DDN December 2022 DDN Dec_2022 | Page 7

' We have to look back to look forward ... What ’ s happened to the evidence ?'
lies – and to disproportionate stop and search .
Did people who made global drug policy consider race ? A search of key words in 41 documents suggested they didn ’ t . Words and terms such as race , racism , racist , and racial injustice didn ’ t feature . ‘ Our story has not been included in the literature ,’ she said .
Dynamic peer networks were helping to rewrite the narrative . Phoenix – aka Mohawk , a ‘ rebel educationist ’ – travelled to parties around California with information and a ‘ pharmacopeia to help hydrate
people and help them think about harm reduction ’. From being a ‘ raver , engaged in a lot of drug use , getting whatever I could to enhance my experiences ’, Mohawk rose to the challenge of outwitting the NYPD to distribute water , evading arrest , and – with the aid of a borrowed spectrometer – running a drugchecking lab from an apartment living room , ‘ Ubering samples back and forth from a party to give people the information .’
The need for this intervention was acute , particularly with such high risks from a tiny amount of fentanyl . ‘ I feel I have to work outside of an institutional context ,’ said Mohawk . ‘ There are a lot of people like me , low income , people of colour , at very great risk .’
SHARING INFORMATION Karin Silenzi de Stagni had had similar experience of needing to find people and intervene at the right time . As part of a small volunteer-run charity called Psycare UK , she shared information – at parties , schools , music events , festivals – wherever people might come into contact with recreational drugs . ‘ Young people taking drugs is part of human nature – it ’ s a natural thing to do , to discover , to know ,’ she said . ‘ So we try to take the stigma out and create bridges with health services . And because we are peers and not in uniform ,
‘ I feel I have to work outside of an institutional context . There are a lot of people like me , low income , people of colour , at very great risk .’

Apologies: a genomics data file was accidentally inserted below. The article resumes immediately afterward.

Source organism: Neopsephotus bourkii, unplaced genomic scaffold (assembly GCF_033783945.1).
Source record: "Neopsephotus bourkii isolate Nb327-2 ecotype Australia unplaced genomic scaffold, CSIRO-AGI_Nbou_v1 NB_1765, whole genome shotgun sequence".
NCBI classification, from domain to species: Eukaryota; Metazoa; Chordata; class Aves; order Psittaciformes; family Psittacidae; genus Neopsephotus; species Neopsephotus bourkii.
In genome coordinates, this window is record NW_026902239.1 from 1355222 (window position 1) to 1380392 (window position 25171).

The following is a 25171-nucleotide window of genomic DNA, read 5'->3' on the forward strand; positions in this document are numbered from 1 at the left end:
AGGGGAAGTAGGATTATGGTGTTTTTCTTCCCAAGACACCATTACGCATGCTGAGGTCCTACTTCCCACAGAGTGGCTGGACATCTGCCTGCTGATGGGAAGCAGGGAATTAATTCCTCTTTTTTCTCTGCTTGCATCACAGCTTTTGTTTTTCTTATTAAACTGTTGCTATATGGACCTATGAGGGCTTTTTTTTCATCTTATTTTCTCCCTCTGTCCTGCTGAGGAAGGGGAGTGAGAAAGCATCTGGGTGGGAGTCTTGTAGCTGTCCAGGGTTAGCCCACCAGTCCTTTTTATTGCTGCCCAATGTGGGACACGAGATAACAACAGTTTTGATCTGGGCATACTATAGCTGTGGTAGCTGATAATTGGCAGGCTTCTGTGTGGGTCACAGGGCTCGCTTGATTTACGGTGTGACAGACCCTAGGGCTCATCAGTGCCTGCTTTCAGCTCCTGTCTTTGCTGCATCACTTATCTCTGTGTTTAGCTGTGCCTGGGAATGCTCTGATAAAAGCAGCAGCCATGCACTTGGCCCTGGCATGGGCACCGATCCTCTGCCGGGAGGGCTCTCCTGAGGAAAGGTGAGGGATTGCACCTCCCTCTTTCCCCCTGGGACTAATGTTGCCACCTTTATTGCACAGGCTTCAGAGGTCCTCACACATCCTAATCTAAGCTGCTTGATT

we are approachable .’
Prohibition led to lack of information and all kinds of risks – adulteration and misidentification of drugs , dosing errors , adverse interactions from polydrug use , and effects of pre-existing medical conditions . Added to festival conditions – lack of sleep , sensory stimulation , lots of people , bad weather – psychedelic drugs could magnify the mindset and setting and lead to symptoms that appeared to be common with psychiatric illnesses . Psycare took ‘ a non-conventional approach without medication and without burden on the NHS ’ to help the person understand and integrate their experience , and tried to work with them afterwards . ‘ We ’ re nonjudgemental
and listening is key ,’ she said . ‘ We allow the process to unfold and let them acknowledge their capacity to treat themselves . It ’ s a mutual learning experience .’
SELF ESTEEM AND RESPECT Using drugs for 42 years , 18 of them injecting , had informed Lee Hertel ’ s decision to create Lee ’ s Rig Hub in Minneapolis , ‘ a space to drop in and hang out ’, with access to syringes , HIV testing , information and the internet . Until then , ‘ services were delivered in a very stigmatised setting , with people expected to stand outside in all weathers and temperatures ,’ he said . His hub was a place for camaraderie , which made a ‘ great difference to self-esteem and selfrespect ’. It also acknowledged that ‘ people want to get high ’ and got on with ‘ meeting and educating more and more people ’.
Haven Wheelock met her challenge while living and working in Portland , Oregon – ‘ founded as a white supremacist state , with some of the highest rates of substance use and misuse in the country , where drug laws always disproportionately affect black people ’. Her work at Outside In , helping to link marginalised and homeless people with health and wraparound services , made her realise the desperate need to increase care for people who use drugs .